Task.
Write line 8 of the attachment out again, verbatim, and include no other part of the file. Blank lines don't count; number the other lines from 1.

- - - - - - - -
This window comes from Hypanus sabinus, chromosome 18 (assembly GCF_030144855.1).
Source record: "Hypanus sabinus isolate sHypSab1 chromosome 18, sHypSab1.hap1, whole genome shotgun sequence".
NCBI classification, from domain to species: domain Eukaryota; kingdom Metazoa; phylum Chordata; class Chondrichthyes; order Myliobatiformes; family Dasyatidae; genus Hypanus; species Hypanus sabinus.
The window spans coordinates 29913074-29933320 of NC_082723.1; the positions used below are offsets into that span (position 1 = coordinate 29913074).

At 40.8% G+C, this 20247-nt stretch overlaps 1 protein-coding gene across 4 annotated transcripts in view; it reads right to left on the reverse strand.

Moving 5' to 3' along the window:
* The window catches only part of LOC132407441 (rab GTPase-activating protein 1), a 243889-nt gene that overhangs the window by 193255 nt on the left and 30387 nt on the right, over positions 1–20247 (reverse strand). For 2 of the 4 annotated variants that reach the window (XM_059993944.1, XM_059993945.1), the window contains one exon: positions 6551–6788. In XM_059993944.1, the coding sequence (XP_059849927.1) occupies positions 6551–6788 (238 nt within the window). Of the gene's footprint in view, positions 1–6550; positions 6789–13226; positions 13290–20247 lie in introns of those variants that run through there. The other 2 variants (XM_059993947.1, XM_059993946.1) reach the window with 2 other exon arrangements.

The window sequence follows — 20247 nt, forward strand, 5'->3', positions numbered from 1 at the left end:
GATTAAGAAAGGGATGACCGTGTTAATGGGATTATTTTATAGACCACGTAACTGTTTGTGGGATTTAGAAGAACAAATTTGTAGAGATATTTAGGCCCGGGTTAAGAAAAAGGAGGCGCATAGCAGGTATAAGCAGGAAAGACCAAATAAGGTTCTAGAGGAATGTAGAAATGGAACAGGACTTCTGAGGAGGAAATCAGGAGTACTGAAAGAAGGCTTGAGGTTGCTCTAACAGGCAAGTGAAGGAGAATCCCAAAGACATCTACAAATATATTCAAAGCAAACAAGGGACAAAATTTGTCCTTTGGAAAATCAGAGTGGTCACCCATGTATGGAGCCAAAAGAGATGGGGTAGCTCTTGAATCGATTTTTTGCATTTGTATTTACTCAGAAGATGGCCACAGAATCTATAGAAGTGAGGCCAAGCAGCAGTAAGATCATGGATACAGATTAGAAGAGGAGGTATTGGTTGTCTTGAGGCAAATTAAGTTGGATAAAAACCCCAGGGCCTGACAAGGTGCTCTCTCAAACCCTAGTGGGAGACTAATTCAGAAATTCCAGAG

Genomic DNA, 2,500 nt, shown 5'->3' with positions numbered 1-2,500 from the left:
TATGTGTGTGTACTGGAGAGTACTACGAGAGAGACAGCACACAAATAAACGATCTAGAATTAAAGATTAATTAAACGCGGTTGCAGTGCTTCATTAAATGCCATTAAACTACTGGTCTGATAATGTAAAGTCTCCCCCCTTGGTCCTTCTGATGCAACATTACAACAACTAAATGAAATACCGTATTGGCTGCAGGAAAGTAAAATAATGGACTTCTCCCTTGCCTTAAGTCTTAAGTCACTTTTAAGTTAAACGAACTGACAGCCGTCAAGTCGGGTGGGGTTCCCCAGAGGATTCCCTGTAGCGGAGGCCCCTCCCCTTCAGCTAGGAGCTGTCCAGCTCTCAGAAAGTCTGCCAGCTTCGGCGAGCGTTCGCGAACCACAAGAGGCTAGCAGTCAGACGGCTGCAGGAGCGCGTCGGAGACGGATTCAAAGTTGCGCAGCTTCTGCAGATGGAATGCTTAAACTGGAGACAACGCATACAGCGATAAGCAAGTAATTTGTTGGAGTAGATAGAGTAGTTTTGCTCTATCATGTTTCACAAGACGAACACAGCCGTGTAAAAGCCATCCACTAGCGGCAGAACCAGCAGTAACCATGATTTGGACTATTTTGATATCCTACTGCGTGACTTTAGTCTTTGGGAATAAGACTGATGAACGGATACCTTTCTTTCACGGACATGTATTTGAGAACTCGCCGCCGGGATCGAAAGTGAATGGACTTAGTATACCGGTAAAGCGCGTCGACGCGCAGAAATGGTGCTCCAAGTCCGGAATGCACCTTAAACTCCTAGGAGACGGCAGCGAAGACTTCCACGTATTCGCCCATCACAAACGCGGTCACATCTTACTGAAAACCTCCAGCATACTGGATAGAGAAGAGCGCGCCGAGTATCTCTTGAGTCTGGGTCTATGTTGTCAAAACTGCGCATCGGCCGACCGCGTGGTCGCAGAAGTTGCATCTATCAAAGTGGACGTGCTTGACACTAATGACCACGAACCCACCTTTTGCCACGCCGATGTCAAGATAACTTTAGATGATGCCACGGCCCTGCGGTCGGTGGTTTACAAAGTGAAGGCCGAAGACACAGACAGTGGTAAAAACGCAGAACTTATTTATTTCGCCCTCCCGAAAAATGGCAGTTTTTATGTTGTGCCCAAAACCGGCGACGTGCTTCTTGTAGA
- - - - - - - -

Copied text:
The window sequence follows — 20247 nt, forward strand, 5'->3', positions numbered from 1 at the left end: